A couple of weeks ago I went to grown-up summer camp. In three and a half days my mind and heart expanded in ways that are hard to describe – though I’ll give it a go.

But first, let me step back.

When I was a kid, I was often in disguise – and I didn’t even know it.

The last thing I wanted was to stand out like a sore thumb. I wanted to blend in, fit in, be accepted… belong. So because of that, I sometimes stretched or morphed myself into something I wasn’t, in order to be liked by the cool kids or be more like my friends.

The first couple years of high school were the exception. My friends and I were high on life. We had a blast hanging out, belting out songs from Grease while we walked to and from school, dancing in my best friend’s basement and laughing ‘til our bellies hurt.

When I was heading into grade 11, though, my family moved to a new town. It was a very different vibe. The kids there drank on weekends, so I started following suit. I didn’t want to be the oddball – I wanted to slip as comfortably as possible into the new setting, make new friends and be part of the fun.

But deep down, it didn’t feel like me.

Years later, although my disguises became less elaborate, I’d hide or downplay parts of myself that I felt were uncool or largely different from others. It wasn’t a conscious thing, it just kind of… happened.

Fast forward to now.

Maybe it’s age or a tiny bit of wisdom or life experience or self-love, but I’ve come to the point where being only partially me – and hiding other parts – has gotten too tiring. I’ve done a fair bit of self-work and I’ve (slowly) come to like all of me. And being real is far more important to me than the alternative.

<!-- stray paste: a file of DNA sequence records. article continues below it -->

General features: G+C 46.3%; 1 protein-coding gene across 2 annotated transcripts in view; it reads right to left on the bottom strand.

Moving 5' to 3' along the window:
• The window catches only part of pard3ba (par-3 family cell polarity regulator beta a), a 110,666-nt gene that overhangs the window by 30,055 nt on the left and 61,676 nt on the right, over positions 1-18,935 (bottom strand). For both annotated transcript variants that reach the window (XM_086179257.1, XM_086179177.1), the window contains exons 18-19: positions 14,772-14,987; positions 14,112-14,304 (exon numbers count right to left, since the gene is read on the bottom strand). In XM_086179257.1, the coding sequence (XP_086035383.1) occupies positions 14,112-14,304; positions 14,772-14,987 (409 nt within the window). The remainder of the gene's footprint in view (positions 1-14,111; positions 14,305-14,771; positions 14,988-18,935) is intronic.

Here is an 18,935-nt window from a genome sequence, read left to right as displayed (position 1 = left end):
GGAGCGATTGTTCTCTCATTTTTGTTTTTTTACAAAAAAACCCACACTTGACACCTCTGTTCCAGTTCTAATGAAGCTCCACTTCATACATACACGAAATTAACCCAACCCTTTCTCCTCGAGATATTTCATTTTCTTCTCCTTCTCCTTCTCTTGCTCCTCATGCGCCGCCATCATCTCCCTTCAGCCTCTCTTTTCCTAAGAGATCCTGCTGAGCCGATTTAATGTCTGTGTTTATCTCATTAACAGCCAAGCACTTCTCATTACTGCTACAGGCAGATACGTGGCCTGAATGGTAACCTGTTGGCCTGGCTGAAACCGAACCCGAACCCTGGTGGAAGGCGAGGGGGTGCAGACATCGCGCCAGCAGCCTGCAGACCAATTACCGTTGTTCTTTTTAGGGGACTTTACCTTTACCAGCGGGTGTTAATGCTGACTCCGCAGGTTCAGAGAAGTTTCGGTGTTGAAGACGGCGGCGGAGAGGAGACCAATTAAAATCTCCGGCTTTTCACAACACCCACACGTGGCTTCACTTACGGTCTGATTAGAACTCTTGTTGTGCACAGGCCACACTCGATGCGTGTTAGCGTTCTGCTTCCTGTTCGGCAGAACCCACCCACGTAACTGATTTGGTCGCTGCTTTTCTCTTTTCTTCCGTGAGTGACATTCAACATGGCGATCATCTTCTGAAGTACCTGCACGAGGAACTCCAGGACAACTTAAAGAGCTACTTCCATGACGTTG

It’s a journey though. Being totally ME without caring how I’m viewed by others, or whether or not I feel I belong, doesn’t necessarily come naturally in all situations. Sometimes it feels like I’m standing naked in the street with a bunch of people staring at me like I’m an alien.

Who wants to stand naked in the street? Not me.

Then Camp GLP happened

I’ve been following Jonathan Fields’ Good Life Project for a while now. His message and approach deeply resonate with me. So, back in 2014 when he and his amazing wife Stephanie created Camp GLP, a “summer camp for creative souls, entrepreneurs and change-makers,” I immediately felt an inner pull to go.

I didn’t make the leap that year or the following year, so this year when I saw the camp registration emails, my soul pretty much screamed at me to sign up. And I did.

I had the sense that in going to camp I’d be surrounded by people who, for the most part, see possibilities rather than limitations, and who believe that amazing things can happen when we show up authentically and come together as a group.

And I was right.

Camp was phenomenal for many reasons. Here’s just a short list:

  • being wholeheartedly welcomed from the moment I arrived
  • expanding my view of what’s possible, thanks to powerful keynotes and inspiring workshops
  • having wonderful bunkmates from different parts of the world
  • the chance to be a kid again (okay, I’ve always been a big kid)
  • witnessing heart-expanding courage, vulnerability, talent and antics of the participants at Talent Night